Making friends in a language other than your native tongue can be difficult, but it can also be a wonderful way to meet new people and cultures. If you ever find yourself in France looking to make friends to go out for dinner, go dancing, or visit a museum, here are some go-to phrases you should learn.
Introductions are maybe the most important part of getting to know anyone. Here are some basic – and more complex – introductions so you can meet anyone with confidence.
« Bonjour, je m’appelle ____. »
- “Hello, my name is ___.” For a more casual introduction, you can also say salut instead of hello, which is closer to the English “Hi.”
« Bonjour, comment vous appelez-vous? »
- “Hello, what is your name ?” In French, you either use the pronoun vous (formal) or tu (informal). If you are meeting someone older or with whom you do not feel yet comfortable, stick to the “vous,” but if they are your age, you can use “tu.”
« Salut ! Comment ça va ? »
- “Hi! How are you?” For a more formal approach, you can say: “Comment allez-vous?”
« Bonjour ! Es-tu de Paris ? »
- “Hi ! Are you from Paris ?” If you are meeting someone for the first time, this is a good gateway to getting to know if the person is a local, and perhaps have some sites to show you.
« Je viens d’arriver en France. Connais-tu des endroits sympas à visiter ? »
- “I have just arrived in Paris. Do you know of cool places to visit?” Getting to know a city is an incredible experience but getting to know it with someone who is familiar with it is even better to get a deep cultural perspective.
« Salut, mon ami ! »
- “Hello, my friend!” This is a more casual phrase you would say after seeing someone a couple of times. It can be used synonymously to mean hello and goodbye casually.
French people know how to have a good time. Famous for their partying, apéros, and love of tight social settings, there are a million and one possible activities to do with new or old French friends. Here are a few ideas:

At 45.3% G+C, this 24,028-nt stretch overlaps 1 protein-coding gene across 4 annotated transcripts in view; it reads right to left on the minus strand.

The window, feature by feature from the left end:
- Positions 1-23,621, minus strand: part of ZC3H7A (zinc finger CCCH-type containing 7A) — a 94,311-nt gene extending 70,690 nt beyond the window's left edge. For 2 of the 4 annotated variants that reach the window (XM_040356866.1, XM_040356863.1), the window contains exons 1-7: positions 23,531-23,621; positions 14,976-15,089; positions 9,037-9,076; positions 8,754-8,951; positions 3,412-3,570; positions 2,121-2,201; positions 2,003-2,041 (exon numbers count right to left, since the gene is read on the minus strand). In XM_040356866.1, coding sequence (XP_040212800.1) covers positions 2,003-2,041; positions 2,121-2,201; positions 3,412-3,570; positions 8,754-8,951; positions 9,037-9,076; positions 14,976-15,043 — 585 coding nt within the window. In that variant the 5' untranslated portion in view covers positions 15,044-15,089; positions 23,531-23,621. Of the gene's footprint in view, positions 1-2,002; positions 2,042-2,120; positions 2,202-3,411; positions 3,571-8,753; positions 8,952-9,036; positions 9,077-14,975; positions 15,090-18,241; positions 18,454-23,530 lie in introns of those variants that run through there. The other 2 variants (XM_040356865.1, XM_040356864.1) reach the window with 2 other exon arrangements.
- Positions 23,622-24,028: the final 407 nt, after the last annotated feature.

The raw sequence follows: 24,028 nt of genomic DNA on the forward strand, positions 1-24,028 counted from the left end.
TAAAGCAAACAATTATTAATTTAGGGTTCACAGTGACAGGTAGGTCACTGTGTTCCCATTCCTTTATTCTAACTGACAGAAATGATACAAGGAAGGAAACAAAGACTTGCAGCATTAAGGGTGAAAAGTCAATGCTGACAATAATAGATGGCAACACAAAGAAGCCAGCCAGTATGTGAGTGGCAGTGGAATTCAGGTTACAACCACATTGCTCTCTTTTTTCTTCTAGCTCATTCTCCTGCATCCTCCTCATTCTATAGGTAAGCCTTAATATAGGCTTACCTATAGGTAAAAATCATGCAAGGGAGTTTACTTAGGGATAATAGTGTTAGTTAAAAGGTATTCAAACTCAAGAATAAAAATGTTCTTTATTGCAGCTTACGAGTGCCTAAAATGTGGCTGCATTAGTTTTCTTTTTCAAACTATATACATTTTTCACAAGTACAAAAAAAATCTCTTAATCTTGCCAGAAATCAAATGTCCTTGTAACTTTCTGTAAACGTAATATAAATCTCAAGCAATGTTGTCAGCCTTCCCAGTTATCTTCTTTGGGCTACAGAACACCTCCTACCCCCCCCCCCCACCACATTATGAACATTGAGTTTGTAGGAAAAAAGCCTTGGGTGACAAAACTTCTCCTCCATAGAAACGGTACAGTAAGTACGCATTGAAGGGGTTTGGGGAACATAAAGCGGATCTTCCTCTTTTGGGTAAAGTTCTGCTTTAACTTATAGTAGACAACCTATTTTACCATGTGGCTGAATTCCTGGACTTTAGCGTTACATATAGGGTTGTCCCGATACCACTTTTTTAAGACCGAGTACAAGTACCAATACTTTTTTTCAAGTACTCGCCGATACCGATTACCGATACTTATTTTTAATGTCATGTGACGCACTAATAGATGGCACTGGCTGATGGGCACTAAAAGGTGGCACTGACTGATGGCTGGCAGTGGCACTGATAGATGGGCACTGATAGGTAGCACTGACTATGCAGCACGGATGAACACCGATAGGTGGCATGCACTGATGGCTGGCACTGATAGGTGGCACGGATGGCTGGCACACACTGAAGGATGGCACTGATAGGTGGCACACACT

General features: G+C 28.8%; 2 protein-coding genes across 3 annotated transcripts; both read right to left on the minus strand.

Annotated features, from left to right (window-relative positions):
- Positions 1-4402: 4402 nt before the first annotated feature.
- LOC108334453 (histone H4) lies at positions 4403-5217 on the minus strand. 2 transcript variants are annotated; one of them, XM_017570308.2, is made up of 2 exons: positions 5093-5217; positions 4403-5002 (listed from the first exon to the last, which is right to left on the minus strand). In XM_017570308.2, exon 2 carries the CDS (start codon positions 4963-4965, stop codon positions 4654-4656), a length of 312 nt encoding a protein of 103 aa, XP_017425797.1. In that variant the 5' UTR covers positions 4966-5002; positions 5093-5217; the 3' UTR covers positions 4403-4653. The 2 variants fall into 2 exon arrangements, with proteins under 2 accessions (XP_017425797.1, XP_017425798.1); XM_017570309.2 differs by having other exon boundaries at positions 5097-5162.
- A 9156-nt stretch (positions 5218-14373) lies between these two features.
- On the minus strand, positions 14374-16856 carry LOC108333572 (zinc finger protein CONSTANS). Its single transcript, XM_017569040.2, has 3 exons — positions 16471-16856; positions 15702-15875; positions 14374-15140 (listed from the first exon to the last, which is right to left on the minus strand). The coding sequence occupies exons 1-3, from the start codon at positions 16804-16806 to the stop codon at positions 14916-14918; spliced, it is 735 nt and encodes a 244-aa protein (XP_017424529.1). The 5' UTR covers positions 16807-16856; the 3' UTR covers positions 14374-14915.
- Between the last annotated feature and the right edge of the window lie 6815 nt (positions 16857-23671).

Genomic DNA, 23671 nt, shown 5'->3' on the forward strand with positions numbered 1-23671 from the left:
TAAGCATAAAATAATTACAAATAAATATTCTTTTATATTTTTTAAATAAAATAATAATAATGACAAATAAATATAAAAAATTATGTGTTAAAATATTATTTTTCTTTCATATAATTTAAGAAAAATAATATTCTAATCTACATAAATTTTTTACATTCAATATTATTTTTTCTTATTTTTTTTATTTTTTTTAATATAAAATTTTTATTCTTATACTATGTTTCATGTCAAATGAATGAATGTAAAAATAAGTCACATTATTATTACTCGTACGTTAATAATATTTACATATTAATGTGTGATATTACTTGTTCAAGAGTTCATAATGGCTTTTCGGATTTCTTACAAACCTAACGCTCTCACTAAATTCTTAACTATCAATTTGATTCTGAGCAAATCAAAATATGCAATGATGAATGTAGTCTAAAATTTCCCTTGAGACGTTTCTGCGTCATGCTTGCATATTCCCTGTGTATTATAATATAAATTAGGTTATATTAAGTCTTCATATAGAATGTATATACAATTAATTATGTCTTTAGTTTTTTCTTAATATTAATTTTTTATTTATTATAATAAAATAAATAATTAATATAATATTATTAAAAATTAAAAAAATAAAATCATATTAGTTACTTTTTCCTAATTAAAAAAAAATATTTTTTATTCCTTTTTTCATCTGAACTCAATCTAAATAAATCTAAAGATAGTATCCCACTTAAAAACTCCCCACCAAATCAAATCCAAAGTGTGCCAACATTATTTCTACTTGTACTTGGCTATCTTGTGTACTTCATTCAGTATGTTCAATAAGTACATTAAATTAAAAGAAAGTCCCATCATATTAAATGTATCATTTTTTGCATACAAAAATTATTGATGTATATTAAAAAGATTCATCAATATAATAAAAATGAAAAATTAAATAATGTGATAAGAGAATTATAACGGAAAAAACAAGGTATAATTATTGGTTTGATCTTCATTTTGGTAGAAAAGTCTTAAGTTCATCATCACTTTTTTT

« Voudrais-tu boire un café avec moi cette semaine ? »
- “Would you like to get coffee with me this week?” Coffee is always a great way to get to know anyone. If the person is a local, ask them to bring you to their favorite café in Paris.
« Voudrais-tu aller voir une exposition avec moi après-demain ? »
- “Would you like to go see an exhibit with me the day after tomorrow?” France has no shortage of museums and cultural spaces to visit. Visiting a museum is a perfect way to spend time with someone you do not know very well.
« Est-ce que tu serais disponible cet après-midi pour faire un pique-nique au bord de la Seine ? »
- “Would you be available this afternoon to have a picnic by the Seine?” Everyday young and old gather in flocks to eat or drink by the Seine. Not only is the river in the middle of Paris easy to find, but it also provides a panorama of Paris’s beautiful skyline.
« Veux-tu faire du shopping avec moi cette fin de semaine ? »
- “Would you like to go shopping with me this weekend?” ‘Fin de semaine’ translates to “end of the weekend,” but you can also swap it with the English ‘weekend,’ which is used in the French language. This goes with shopping, a term adopted by the French with the accent.
(see French phrases to use when shopping)
« Veux-tu sortir en boite de nuit latine ensemble ce soir ? »
- “Would you like to go to a latin night club together tonight?” Dancing with friends is always better than dancing alone, and who doesn’t love latin music on a Thursday night in Paris?
(more on how to flirt and be romantic in French )
« Je ne travaille pas demain. Est-ce que ca te dis qu’on sorte ce soir ? »
- “I don’t work tomorrow. Would you like to go out tonight?” ‘Est-ce que ca te dit’ translates closer to ‘does it speak to you,’ but it is an expression to ask if it is of interest.
« Je n’ai rien de prévu demain. Es-tu disponible pour faire quelque chose ? »
- “I have nothing planned tomorrow. Are you available to do something?” If you do not have any specific ideas as to what to do, or do not want to seem imposing, this is a great open-ended question to ask someone you want to hang out with.
« J’ai envie de sortir mais je ne connais personne. Sais-tu s’il y a des soirées cools ce soir ? »
- “I want to go out but I do not know anyone! Do you know if there are any cool parties tonight?” ‘Soirees’ in French is pretty open-ended, so it may mean an apartment party or a huge warehouse club.
« Est-ce que tu voudrais qu’on déjeune à un restau végétarien demain ? »
- “Would you like for us to get lunch at a vegetarian restaurant tomorrow?” ‘Dejeuner’ is a verb which means “to eat lunch.” To ask to get dinner, swap ‘dejeune’ with ‘dine.’